A common but majestic bird, the Great blue heron (Ardea herodias) is familiar to almost all birdwatchers, both here in Costa Rica as well as in North America. Here in San Antonio, however, at 1200 m elevation, I had not noted this species until today when one flew over the house, heading west. I’m glad it didn’t pay a call to my ponds because I don’t want it taking a fancy to my koi, which are now almost ready to breed. Take a look at Karel Straatman’s great pic below, which lets you know just what the Great blue heron is capable of devouring. This one was in Florida.
The Costa Rican lowlands will give many opportunities to see herons, but here in San Antonio, the only heron regularly present (not counting the Cattle egret) is the common and widespread Green heron (Butorides virescens). One sometimes sits by the pond and picks off some of the smaller fish, and a pond full of water hyacinth down at the bottom of the village also hosts a pair. The mountain streams seem rarely to be visited by herons, although I have seen the Great egret (Ardea alba) up just past La Pastora, at the limit of its elevation range.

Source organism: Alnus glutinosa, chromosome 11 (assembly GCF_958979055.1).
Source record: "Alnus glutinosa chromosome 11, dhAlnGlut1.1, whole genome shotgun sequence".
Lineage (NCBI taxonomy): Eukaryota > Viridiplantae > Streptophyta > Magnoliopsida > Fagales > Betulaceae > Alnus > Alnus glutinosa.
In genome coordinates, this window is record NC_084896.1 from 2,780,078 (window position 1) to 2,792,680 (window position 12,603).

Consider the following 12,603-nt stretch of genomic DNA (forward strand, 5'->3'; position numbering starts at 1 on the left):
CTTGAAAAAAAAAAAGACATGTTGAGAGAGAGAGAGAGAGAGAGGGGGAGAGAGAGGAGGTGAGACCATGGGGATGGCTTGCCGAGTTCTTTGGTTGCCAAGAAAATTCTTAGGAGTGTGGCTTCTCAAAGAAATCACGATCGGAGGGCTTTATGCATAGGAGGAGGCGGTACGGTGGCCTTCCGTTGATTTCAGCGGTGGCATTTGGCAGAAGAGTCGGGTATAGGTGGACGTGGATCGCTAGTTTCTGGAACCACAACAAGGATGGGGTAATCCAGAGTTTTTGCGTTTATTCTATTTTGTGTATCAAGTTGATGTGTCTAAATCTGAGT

Friend Chalo Porras reports a possible immature night-heron at our nearby bridge over the Quebrada La Loca, but this is still to be confirmed.
This is my third post in as many days, owing to unexpected sightings. I’ll close this one with a photo of the well-named Dusky-capped flycatcher (Myarchus tuberculifer), a species which is nesting somewhere nearby for the first time in my five years here.